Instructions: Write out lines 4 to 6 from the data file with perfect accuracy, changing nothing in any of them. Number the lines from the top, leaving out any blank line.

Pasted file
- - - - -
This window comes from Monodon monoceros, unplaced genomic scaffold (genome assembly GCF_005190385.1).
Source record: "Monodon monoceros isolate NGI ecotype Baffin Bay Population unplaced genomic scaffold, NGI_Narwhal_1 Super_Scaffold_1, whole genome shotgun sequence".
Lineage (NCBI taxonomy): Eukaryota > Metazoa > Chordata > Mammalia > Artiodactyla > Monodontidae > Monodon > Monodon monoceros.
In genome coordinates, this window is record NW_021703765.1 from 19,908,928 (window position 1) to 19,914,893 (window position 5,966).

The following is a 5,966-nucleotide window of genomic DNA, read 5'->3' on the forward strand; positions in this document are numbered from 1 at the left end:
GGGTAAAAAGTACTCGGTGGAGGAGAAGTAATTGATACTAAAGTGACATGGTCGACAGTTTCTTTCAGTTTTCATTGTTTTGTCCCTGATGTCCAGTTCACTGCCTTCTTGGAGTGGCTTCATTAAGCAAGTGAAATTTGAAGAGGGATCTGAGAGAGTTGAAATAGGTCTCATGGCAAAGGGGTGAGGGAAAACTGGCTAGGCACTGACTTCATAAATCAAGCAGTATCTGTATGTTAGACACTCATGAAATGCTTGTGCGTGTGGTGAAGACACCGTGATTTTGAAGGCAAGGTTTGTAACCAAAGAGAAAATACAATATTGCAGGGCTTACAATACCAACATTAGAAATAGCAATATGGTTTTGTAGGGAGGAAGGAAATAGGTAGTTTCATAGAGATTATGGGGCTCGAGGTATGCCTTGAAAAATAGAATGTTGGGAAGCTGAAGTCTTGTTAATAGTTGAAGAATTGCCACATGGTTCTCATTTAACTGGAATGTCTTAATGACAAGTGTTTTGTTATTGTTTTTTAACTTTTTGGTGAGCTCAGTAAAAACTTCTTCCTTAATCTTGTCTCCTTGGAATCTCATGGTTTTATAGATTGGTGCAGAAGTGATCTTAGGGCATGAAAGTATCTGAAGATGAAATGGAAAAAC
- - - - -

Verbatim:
In genome coordinates, this window is record NW_021703765.1 from 19,908,928 (window position 1) to 19,914,893 (window position 5,966).

The following is a 5,966-nucleotide window of genomic DNA, read 5'->3' on the forward strand; positions in this document are numbered from 1 at the left end:
GGGTAAAAAGTACTCGGTGGAGGAGAAGTAATTGATACTAAAGTGACATGGTCGACAGTTTCTTTCAGTTTTCATTGTTTTGTCCCTGATGTCCAGTTCACTGCCTTCTTGGAGTGGCTTCATTAAGCAAGTGAAATTTGAAGAGGGATCTGAGAGAGTTGAAATAGGTCTCATGGCAAAGGGGTGAGGGAAAACTGGCTAGGCACTGACTTCATAAATCAAGCAGTATCTGTATGTTAGACACTCATGAAATGCTTGTGCGTGTGGTGAAGACACCGTGATTTTGAAGGCAAGGTTTGTAACCAAAGAGAAAATACAATATTGCAGGGCTTACAATACCAACATTAGAAATAGCAATATGGTTTTGTAGGGAGGAAGGAAATAGGTAGTTTCATAGAGATTATGGGGCTCGAGGTATGCCTTGAAAAATAGAATGTTGGGAAGCTGAAGTCTTGTTAATAGTTGAAGAATTGCCACATGGTTCTCATTTAACTGGAATGTCTTAATGACAAGTGTTTTGTTATTGTTTTTTAACTTTTTGGTGAGCTCAGTAAAAACTTCTTCCTTAATCTTGTCTCCTTGGAATCTCATGGTTTTATAGATTGGTGCAGAAGTGATCTTAGGGCATGAAAGTATCTGAAGATGAAATGGAAAAAC